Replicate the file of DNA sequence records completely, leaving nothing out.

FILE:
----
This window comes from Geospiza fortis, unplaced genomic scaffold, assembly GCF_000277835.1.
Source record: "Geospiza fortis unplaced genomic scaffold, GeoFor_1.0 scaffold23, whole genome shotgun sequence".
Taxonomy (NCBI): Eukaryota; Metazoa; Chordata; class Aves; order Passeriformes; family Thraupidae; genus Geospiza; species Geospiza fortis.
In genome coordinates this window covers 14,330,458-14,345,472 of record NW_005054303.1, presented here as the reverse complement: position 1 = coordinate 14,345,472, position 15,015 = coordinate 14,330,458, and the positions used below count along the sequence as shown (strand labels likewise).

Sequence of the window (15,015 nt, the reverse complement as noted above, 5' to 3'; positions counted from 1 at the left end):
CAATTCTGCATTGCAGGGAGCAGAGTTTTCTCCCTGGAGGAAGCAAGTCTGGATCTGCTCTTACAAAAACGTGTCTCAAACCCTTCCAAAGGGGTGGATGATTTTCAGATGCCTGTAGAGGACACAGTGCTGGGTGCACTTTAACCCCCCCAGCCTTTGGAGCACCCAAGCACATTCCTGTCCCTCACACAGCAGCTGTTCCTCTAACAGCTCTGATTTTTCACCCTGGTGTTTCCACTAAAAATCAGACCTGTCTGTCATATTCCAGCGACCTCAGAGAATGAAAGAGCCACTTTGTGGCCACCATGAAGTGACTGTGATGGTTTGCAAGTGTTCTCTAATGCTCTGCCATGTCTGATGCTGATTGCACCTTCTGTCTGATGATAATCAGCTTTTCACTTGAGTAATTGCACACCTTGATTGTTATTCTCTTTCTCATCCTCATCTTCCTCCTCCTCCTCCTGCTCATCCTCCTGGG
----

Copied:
This window comes from Geospiza fortis, unplaced genomic scaffold, assembly GCF_000277835.1.
Source record: "Geospiza fortis unplaced genomic scaffold, GeoFor_1.0 scaffold23, whole genome shotgun sequence".
Taxonomy (NCBI): Eukaryota; Metazoa; Chordata; class Aves; order Passeriformes; family Thraupidae; genus Geospiza; species Geospiza fortis.
In genome coordinates this window covers 14,330,458-14,345,472 of record NW_005054303.1, presented here as the reverse complement: position 1 = coordinate 14,345,472, position 15,015 = coordinate 14,330,458, and the positions used below count along the sequence as shown (strand labels likewise).

Sequence of the window (15,015 nt, the reverse complement as noted above, 5' to 3'; positions counted from 1 at the left end):
CAATTCTGCATTGCAGGGAGCAGAGTTTTCTCCCTGGAGGAAGCAAGTCTGGATCTGCTCTTACAAAAACGTGTCTCAAACCCTTCCAAAGGGGTGGATGATTTTCAGATGCCTGTAGAGGACACAGTGCTGGGTGCACTTTAACCCCCCCAGCCTTTGGAGCACCCAAGCACATTCCTGTCCCTCACACAGCAGCTGTTCCTCTAACAGCTCTGATTTTTCACCCTGGTGTTTCCACTAAAAATCAGACCTGTCTGTCATATTCCAGCGACCTCAGAGAATGAAAGAGCCACTTTGTGGCCACCATGAAGTGACTGTGATGGTTTGCAAGTGTTCTCTAATGCTCTGCCATGTCTGATGCTGATTGCACCTTCTGTCTGATGATAATCAGCTTTTCACTTGAGTAATTGCACACCTTGATTGTTATTCTCTTTCTCATCCTCATCTTCCTCCTCCTCCTCCTGCTCATCCTCCTGGG